Finally, there's a movie vegetarian parents can enjoy with their impressionable offspring. The animated adventure "Free Birds" follows a couple of modern-day turkeys who travel back in time to the first Thanksgiving and try to alter history, thus saving their brethren for generations to come. With some help from the vocal gifts of Woody Harrelson, Amy Poehler and, to a lesser extent, Owen Wilson, the comedy offers even poultry fans a few pleasures.
Reggie (Wilson) is a turkey misfit on his free-range farm. Not only does he look different, with his cornflower blue head and slender frame, but he seems to have a modicum of smarts, which his inbred cohabitants seriously lack. The dimwitted birds think the man with the ax is their friend and that Reggie's farm-to-table prognostications are the delusions of a misinformed muckraker.
"Free Birds"★ ★ ½
Starring: Woody Harrelson, Amy Poehler, Owen Wilson, George Takei
Directed by: Jimmy Hayward
Other: A Relativity release. Rated PG. 90 minutes
Reggie manages to escape his basted fate thanks to a presidential pardon, but just as he settles in at Camp David and learns about the pleasures of pizza and fuzzy slippers, he's kidnapped by a turkey who talks like an Army sergeant and looks like the wattled version of a CrossFit devotee. Jake (Harrelson) has some crazy tales of his own: A mystical being directed him to kidnap Reggie and go back in time to stop the Pilgrims and Native Americans from feasting on the birds' forebears. His ravings turn out to be logical, too, and the pair manage to get to the 17th century, where they join a band of wild turkeys -- who happen to be much shrewder than contemporary birds -- and prepare to wage war on the hunters.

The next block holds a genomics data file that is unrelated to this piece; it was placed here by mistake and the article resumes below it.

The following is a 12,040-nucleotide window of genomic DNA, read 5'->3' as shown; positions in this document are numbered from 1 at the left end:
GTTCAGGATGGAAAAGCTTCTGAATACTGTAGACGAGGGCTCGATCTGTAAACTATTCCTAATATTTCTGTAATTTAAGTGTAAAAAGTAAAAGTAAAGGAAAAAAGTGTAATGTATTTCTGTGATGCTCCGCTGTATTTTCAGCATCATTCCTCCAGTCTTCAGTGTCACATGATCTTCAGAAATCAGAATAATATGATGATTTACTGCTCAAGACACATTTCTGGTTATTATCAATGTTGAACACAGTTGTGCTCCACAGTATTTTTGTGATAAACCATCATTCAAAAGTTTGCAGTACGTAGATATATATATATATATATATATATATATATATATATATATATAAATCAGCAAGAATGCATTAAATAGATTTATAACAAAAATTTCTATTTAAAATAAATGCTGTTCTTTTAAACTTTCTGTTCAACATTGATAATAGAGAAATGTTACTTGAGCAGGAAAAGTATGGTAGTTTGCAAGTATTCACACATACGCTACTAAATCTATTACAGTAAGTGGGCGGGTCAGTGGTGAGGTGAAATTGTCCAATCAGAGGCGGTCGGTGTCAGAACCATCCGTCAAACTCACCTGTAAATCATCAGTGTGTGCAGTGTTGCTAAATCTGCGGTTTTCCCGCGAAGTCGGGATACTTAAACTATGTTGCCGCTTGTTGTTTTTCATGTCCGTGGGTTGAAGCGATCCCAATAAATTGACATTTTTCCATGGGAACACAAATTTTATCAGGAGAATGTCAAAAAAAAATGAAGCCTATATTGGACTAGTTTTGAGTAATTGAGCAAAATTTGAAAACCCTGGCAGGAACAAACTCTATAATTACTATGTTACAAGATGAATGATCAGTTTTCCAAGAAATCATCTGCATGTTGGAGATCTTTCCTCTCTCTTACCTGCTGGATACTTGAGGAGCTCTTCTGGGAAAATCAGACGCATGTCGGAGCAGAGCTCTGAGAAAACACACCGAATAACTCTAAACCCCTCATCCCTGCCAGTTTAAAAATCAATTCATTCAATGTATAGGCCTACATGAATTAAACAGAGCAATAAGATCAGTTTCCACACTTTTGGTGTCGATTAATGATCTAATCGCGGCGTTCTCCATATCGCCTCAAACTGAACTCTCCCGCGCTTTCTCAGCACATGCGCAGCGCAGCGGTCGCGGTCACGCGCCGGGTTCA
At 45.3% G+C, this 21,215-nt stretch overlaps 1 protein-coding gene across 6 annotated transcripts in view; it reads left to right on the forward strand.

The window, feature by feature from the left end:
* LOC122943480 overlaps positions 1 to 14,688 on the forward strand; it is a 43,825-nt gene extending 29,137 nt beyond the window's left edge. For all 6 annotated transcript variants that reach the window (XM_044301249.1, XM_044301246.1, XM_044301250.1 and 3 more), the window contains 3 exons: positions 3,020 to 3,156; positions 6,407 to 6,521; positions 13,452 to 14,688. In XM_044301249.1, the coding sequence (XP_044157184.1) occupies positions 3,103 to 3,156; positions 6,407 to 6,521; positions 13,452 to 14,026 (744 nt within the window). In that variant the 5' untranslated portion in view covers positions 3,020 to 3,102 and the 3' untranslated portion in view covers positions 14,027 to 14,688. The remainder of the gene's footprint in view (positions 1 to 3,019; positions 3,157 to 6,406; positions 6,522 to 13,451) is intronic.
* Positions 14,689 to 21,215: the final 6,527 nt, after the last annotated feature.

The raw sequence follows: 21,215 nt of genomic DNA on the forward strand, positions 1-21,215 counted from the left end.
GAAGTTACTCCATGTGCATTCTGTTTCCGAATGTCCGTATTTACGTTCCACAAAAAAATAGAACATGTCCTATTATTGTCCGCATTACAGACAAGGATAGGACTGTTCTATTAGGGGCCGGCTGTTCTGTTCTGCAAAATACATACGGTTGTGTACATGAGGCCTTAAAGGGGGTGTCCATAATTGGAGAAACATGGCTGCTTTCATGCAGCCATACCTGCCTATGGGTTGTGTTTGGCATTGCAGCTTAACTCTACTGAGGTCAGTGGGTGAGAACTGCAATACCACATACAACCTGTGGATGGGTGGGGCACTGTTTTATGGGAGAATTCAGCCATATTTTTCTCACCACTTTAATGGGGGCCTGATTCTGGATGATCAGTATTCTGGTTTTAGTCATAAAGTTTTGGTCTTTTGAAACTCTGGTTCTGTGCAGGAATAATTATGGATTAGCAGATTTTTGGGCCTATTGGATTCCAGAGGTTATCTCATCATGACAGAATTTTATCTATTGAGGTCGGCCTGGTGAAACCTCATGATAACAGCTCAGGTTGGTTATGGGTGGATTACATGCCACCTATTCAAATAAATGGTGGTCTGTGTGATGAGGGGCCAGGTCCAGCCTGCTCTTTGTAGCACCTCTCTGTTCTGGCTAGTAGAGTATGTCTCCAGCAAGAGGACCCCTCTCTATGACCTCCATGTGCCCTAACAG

Catering to both children and their chaperones is a precarious balance. "Free Birds" has the colorful palette, zippy action and silly story to keep kids giggling, but it also delivers a few worthwhile winks to parents. The president's daughter, for example, is a narcoleptic pinball who knows way too much about what's going on around her and isn't afraid to share her feelings about "the girl who likes (her) daddy." Jake and one of the wild turkeys, another alpha male, get into an entertaining battle of one-upmanship. And George Takei delivers laughs as the artificially uber-intelligent time machine.
But given the heights of the genre, "Free Birds" at times feels derivative. Jake has a short-term memory problem that's reminiscent of Dory in "Finding Nemo," and one of the wild turkeys, Jenny (Poehler), has a lazy eye that seems like a cheap bid for quirky individualism. And while the wild turkey chicks are so adorable it hurts a little, they also look exactly like earless Furbys. (The popularity of the Minions from "Despicable Me" may have ensured that future animated features all contain cute cohorts.)
Will "Free Birds" have kids opting for tofurkey come Nov. 28? Probably not. But in the meantime it delivers a nice helping of generation-spanning entertainment.